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What in the world:
Soccer City, Johannesburg, South Africa
Why go: In Jo'burg, where soccer is more religion than sport, Soccer City, the venue for this summer's World Cup, is an appropriately dazzling temple devoted to the worship of headers and punts. And since 2010 marks the first time any African nation has hosted the tourney, architect Bob van Bebber, of Johannesburg-based Boogertman Urban Edge, sought to rep the whole continent with a multihued melting pot that would loom large but feel familiar to fans in each of the stadium's 94,000 seats. He modeled his 7,000-ton steel-and-concrete arena after the calabash, a gourd that has varied usesmusical instrument, beer stein, motorcycle helmetand that is found all over the continent's 11 billion square miles. Furthering the melting-pot motif is an earthen-colored exterior set into a "fire pit" of lights. "The design was inspired by ideas about shared experiences: drinking, pattern making, storytelling," says Van Bebber. "We wanted to bring divided cultures together not only for this world event but for the future."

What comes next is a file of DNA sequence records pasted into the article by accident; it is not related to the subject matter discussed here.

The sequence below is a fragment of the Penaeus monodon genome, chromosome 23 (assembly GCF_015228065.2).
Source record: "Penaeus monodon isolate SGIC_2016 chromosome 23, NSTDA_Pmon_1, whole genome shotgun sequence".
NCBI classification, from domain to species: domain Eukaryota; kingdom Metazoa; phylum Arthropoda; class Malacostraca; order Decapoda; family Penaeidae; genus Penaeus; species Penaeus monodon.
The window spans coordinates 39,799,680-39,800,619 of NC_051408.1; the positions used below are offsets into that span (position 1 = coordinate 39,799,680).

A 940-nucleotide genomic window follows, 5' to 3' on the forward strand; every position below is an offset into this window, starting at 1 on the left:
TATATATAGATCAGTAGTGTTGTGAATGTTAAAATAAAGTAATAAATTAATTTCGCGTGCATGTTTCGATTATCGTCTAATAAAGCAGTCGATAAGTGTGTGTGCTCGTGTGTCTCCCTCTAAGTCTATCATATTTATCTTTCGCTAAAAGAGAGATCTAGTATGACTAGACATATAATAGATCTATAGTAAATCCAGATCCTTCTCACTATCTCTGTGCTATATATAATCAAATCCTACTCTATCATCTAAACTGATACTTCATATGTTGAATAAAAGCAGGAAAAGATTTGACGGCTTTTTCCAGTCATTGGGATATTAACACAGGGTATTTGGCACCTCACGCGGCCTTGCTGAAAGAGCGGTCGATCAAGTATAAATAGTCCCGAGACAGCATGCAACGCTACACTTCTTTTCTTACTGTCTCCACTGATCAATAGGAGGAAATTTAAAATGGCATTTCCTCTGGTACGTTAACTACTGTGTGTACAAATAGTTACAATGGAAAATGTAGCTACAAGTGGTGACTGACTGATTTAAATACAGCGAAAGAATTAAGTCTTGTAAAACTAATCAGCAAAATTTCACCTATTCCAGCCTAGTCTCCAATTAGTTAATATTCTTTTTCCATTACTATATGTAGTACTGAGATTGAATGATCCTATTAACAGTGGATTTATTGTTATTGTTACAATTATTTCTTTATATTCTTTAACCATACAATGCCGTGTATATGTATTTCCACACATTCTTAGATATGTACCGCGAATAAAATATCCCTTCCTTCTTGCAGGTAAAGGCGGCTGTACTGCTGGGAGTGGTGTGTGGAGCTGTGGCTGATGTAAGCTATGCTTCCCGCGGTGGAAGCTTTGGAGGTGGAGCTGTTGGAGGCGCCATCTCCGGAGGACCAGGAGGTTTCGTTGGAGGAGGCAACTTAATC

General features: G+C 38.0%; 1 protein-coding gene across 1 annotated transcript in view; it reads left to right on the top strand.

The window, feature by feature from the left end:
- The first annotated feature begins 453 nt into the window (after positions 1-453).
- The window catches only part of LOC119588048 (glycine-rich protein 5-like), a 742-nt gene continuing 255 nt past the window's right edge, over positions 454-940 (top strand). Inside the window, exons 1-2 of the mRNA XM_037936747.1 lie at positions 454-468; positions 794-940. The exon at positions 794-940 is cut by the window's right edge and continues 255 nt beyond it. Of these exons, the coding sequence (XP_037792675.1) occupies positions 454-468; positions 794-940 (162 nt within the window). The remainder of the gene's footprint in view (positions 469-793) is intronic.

Where to stay: A new ten-room hotel in light woods and gray upholstery, Athol Place has a pool and pretty gardens that, in spring, are filled with blooming purple jacarandas (suites, $320$450).
Where to eat: Near the stadium in Soweto, Wandies is a shebeen-turned-restaurant whose buffet of dumplings, mutton, and salads has sated the likes of Richard Branson and Jesse Jackson (entrées, $6$11).